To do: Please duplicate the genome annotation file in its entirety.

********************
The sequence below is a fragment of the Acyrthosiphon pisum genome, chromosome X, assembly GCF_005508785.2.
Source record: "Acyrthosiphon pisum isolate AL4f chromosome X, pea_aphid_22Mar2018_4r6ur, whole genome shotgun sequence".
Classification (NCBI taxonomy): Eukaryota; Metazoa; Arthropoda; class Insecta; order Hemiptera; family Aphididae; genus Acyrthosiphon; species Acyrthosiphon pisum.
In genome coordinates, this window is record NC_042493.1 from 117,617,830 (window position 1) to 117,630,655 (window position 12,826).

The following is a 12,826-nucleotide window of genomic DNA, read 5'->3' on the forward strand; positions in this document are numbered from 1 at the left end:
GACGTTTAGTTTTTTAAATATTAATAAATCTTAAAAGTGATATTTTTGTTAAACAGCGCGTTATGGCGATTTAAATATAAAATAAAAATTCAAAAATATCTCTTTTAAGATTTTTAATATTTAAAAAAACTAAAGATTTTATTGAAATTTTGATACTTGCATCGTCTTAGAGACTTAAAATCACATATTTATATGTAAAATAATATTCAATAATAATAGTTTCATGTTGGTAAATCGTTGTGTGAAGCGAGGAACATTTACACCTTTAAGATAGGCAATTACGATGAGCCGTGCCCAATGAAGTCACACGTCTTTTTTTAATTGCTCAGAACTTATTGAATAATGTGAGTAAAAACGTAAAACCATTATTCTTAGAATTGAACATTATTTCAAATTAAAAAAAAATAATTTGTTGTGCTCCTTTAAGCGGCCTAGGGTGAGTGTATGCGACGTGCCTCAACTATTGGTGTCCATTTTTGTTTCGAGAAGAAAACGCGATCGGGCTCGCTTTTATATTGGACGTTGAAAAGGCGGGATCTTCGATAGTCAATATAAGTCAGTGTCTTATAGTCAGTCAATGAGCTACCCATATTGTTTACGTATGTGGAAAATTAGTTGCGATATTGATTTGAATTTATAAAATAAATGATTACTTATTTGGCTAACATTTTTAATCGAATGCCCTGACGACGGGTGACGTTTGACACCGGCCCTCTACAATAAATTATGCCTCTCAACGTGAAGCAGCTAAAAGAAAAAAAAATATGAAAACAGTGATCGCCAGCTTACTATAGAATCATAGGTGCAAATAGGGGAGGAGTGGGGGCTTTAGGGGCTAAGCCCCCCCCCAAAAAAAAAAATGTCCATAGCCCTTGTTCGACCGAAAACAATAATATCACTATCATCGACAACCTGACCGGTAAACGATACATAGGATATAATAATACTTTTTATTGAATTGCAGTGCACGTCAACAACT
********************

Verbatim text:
The sequence below is a fragment of the Acyrthosiphon pisum genome, chromosome X, assembly GCF_005508785.2.
Source record: "Acyrthosiphon pisum isolate AL4f chromosome X, pea_aphid_22Mar2018_4r6ur, whole genome shotgun sequence".
Classification (NCBI taxonomy): Eukaryota; Metazoa; Arthropoda; class Insecta; order Hemiptera; family Aphididae; genus Acyrthosiphon; species Acyrthosiphon pisum.
In genome coordinates, this window is record NC_042493.1 from 117,617,830 (window position 1) to 117,630,655 (window position 12,826).

The following is a 12,826-nucleotide window of genomic DNA, read 5'->3' on the forward strand; positions in this document are numbered from 1 at the left end:
GACGTTTAGTTTTTTAAATATTAATAAATCTTAAAAGTGATATTTTTGTTAAACAGCGCGTTATGGCGATTTAAATATAAAATAAAAATTCAAAAATATCTCTTTTAAGATTTTTAATATTTAAAAAAACTAAAGATTTTATTGAAATTTTGATACTTGCATCGTCTTAGAGACTTAAAATCACATATTTATATGTAAAATAATATTCAATAATAATAGTTTCATGTTGGTAAATCGTTGTGTGAAGCGAGGAACATTTACACCTTTAAGATAGGCAATTACGATGAGCCGTGCCCAATGAAGTCACACGTCTTTTTTTAATTGCTCAGAACTTATTGAATAATGTGAGTAAAAACGTAAAACCATTATTCTTAGAATTGAACATTATTTCAAATTAAAAAAAAATAATTTGTTGTGCTCCTTTAAGCGGCCTAGGGTGAGTGTATGCGACGTGCCTCAACTATTGGTGTCCATTTTTGTTTCGAGAAGAAAACGCGATCGGGCTCGCTTTTATATTGGACGTTGAAAAGGCGGGATCTTCGATAGTCAATATAAGTCAGTGTCTTATAGTCAGTCAATGAGCTACCCATATTGTTTACGTATGTGGAAAATTAGTTGCGATATTGATTTGAATTTATAAAATAAATGATTACTTATTTGGCTAACATTTTTAATCGAATGCCCTGACGACGGGTGACGTTTGACACCGGCCCTCTACAATAAATTATGCCTCTCAACGTGAAGCAGCTAAAAGAAAAAAAAATATGAAAACAGTGATCGCCAGCTTACTATAGAATCATAGGTGCAAATAGGGGAGGAGTGGGGGCTTTAGGGGCTAAGCCCCCCCCCAAAAAAAAAAATGTCCATAGCCCTTGTTCGACCGAAAACAATAATATCACTATCATCGACAACCTGACCGGTAAACGATACATAGGATATAATAATACTTTTTATTGAATTGCAGTGCACGTCAACAACT